[Numpy-discussion] Tabular data package

josef.pktd@gmai... josef.pktd@gmai...
Tue Oct 6 12:01:18 CDT 2009


On Tue, Oct 6, 2009 at 12:31 PM,  <josef.pktd@gmail.com> wrote:
> On Mon, Oct 5, 2009 at 5:22 PM, Elaine Angelino
> <elaine.angelino@gmail.com> wrote:
>> Hi there,
>>
>> We are writing to announce the release of "Tabular", a package of Python
>> modules for working with tabular data.
>>
>> Tabular is a package of Python modules for working with tabular data. Its
>> main object is the tabarray class, a data structure for holding and
>> manipulating tabular data. By putting data into a tabarray object, you’ll
>> get a representation of the data that is more flexible and powerful than a
>> native Python representation. More specifically, tabarray provides:
>>
>> -- ultra-fast filtering, selection, and numerical analysis methods, using
>> convenient Matlab-style matrix operation syntax
>> -- spreadsheet-style operations, including row & column operations, 'sort',
>> 'replace', 'aggregate', 'pivot', and 'join'
>> -- flexible load and save methods for a variety of file formats, including
>> delimited text (CSV), binary, and HTML
>> -- helpful inference algorithms for determining formatting parameters and
>> data types of input files
>> -- support for hierarchical groupings of columns, both as data structures
>> and file formats
>>
>> You can download Tabular from PyPI (http://pypi.python.org/pypi/tabular/) or
>> alternatively clone our hg repository from bitbucket
>> (http://bitbucket.org/elaine/tabular/).  We also have posted tutorial-style
>> Sphinx documentation (http://www.parsemydata.com/tabular/).
>>
>> The tabarray object is based on the record array object from the Numerical
>> Python package (NumPy), and Tabular is built to interface well with NumPy in
>> general.  Our intended audience is two-fold: (1) Python users who, though
>> they may not be familiar with NumPy, are in need of a way to work with
>> tabular data, and (2) NumPy users who would like to do spreadsheet-style
>> operations on top of their more "numerical" work.
>>
>> We hope that some of you find Tabular useful!
>>
>> Best,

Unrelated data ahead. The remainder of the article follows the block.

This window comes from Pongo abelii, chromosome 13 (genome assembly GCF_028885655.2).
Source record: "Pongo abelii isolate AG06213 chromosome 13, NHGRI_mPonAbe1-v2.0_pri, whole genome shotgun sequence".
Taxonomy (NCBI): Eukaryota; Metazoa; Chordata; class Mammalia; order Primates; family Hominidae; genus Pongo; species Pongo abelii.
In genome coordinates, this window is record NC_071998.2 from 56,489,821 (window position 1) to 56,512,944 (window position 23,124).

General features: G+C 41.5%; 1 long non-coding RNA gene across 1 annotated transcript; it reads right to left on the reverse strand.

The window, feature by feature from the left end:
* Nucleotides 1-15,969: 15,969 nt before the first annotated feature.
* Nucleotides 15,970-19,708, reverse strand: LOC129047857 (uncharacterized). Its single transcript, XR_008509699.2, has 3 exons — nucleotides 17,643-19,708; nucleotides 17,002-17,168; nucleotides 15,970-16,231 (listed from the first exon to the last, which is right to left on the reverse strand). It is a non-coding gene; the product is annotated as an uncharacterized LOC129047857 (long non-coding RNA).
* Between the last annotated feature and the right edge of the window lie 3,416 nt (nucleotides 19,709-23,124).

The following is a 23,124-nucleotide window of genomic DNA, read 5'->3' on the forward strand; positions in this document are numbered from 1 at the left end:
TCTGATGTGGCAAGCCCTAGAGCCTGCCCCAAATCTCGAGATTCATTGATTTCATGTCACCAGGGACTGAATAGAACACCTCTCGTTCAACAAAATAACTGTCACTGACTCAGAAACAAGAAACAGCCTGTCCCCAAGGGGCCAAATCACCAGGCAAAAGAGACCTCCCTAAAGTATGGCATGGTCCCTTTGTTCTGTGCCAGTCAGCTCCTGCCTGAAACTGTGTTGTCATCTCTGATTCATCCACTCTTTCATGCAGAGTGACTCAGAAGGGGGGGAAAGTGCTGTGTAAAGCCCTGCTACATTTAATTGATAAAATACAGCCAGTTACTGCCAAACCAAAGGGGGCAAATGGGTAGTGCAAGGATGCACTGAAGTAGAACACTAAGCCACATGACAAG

>>
>> Elaine and Dan
>
> I briefly looked at the sphinx docs and the code. Tabular looks pretty
> useful and
> the code can be partially read as recipes for working with recarrays
> or structured
> arrays. Thanks for the choice of license (it makes looking at the code "legal").
>
> I didn't see any explicit nan handling. Are missing values allowed
> e.g. in the constructor?
>
> I looked a bit closer at function like tabular.fast.recarrayisin since
> I always have problems
> with these row operations.
> Are these function supposed to work with arbitrary structured arrays?
> The tests are only
> for a 1d integer arrays.
> With floats the default string representation doesn't sort correctly.
> Or am I misreading the function?
>
>>>> arr = np.array([6,1,2,1e-13,0.5*1e-14,1,2e25,3,0,7]).view([('',float)]*2)
>>>> arr
> array([(6.0, 1.0), (2.0, 1e-013), (5e-015, 1.0),
>       (2.0000000000000002e+025, 3.0), (0.0, 7.0)],
>      dtype=[('f0', '<f8'), ('f1', '<f8')])
>>>> np.sort([str(l) for l in arr])
> array(['(0.0, 7.0)', '(2.0, 1e-013)', '(2.0000000000000002e+025, 3.0)',
>       '(5e-015, 1.0)', '(6.0, 1.0)'],
>      dtype='|S30')

Maybe this doesn't matter for the purpose of this function.
I will download and try the code before I make any more irrelevant
comments.

Josef

>
> Being able to do a searchsorted on rows of an array would be a useful feature
> in numpy. Is there a sortable 1d representation of the rows of a 2d float or
> mixed type array?
>
> Thanks,
>
> Josef
>
>>
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>


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